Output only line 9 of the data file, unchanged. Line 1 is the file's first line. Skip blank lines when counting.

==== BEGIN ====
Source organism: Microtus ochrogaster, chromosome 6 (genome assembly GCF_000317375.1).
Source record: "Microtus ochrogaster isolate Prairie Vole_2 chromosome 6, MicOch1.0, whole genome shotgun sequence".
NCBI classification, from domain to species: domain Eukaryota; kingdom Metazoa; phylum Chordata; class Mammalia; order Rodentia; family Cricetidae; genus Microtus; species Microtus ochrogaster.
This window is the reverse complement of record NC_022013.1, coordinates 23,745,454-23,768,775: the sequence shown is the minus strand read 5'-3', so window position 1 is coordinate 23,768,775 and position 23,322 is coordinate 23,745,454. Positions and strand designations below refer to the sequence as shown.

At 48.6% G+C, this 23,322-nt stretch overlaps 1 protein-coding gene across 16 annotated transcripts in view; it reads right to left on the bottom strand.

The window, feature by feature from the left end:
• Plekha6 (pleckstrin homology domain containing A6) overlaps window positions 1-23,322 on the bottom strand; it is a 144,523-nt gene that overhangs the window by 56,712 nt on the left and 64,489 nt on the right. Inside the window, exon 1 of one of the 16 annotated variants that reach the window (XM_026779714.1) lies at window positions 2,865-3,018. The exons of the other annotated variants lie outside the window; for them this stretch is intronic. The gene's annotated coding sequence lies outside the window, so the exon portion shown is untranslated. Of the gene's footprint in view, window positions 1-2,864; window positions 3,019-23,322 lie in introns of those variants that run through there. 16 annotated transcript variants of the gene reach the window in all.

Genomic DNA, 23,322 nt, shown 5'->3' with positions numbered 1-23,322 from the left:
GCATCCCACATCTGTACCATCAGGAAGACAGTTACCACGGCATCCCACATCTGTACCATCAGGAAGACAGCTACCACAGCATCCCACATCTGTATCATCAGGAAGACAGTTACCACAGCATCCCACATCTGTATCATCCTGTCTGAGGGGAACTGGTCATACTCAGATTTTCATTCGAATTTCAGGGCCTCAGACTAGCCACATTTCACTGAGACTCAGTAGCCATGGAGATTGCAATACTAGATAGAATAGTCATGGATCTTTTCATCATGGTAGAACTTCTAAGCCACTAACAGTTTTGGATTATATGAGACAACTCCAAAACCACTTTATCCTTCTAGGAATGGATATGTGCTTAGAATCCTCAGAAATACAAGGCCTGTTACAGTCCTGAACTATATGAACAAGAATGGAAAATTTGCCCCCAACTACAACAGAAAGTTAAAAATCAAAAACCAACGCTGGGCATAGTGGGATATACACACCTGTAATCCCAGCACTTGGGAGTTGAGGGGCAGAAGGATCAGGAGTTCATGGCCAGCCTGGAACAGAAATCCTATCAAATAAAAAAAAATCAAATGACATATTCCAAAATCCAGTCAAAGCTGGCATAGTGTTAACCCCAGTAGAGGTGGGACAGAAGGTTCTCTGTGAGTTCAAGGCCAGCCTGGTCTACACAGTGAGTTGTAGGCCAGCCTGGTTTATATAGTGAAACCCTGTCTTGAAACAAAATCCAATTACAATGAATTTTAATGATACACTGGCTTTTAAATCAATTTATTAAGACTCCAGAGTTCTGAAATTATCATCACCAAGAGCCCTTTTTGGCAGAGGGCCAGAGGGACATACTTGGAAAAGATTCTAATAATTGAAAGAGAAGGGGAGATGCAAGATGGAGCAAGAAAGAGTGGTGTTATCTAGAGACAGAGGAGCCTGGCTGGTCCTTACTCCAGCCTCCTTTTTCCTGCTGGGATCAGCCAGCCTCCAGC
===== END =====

GCATCCCACATCTGTACCATCAGGAAGACAGTTACCACGGCATCCCACATCTGTACCATCAGGAAGACAGCTACCACAGCATCCCACATCTGTATCATCAGGAAGACAGTTACCACAGCATCCCACATCTGTATCATCCTGTCTGAGGGGAACTGGTCATACTCAGATTTTCATTCGAATTTCAGGGCCTCAGACTAGCCACATTTCACTGAGACTCAGTAGCCATGGAGATTGCAATACTAGATAGAATAGTCATGGATCTTTTCATCATGGTAGAACTTCTAAGCCACTAACAGTTTTGGATTATATGAGACAACTCCAAAACCACTTTATCCTTCTAGGAATGGATATGTGCTTAGAATCCTCAGAAATACAAGGCCTGTTACAGTCCTGAACTATATGAACAAGAATGGAAAATTTGCCCCCAACTACAACAGAAAGTTAAAAATCAAAAACCAACGCTGGGCATAGTGGGATATACACACCTGTAATCCCAGCACTTGGGAGTTGAGGGGCAGAAGGATCAGGAGTTCATGGCCAGCCTGGAACAGAAATCCTATCAAATAAAAAAAAATCAAATGACATATTCCAAAATCCAGTCAAAGCTGGCATAGTGTTAACCCCAGTAGAGGTGGGACAGAAGGTTCTCTGTGAGTTCAAGGCCAGCCTGGTCTACACAGTGAGTTGTAGGCCAGCCTGGTTTATATAGTGAAACCCTGTCTTGAAACAAAATCCAATTACAATGAATTTTAATGATACACTGGCTTTTAAATCAATTTATTAAGACTCCAGAGTTCTGAAATTATCATCACCAAGAGCCCTTTTTGGCAGAGGGCCAGAGGGACATACTTGGAAAAGATTCTAATAATTGAAAGAGAAGGGGAGATGCAAGATGGAGCAAGAAAGAGTGGTGTTATCTAGAGACAGAGGAGCCTGGCTGGTCCTTACTCCAGCCTCCTTTTTCCTGCTGGGATCAGCCAGCCTCCAGC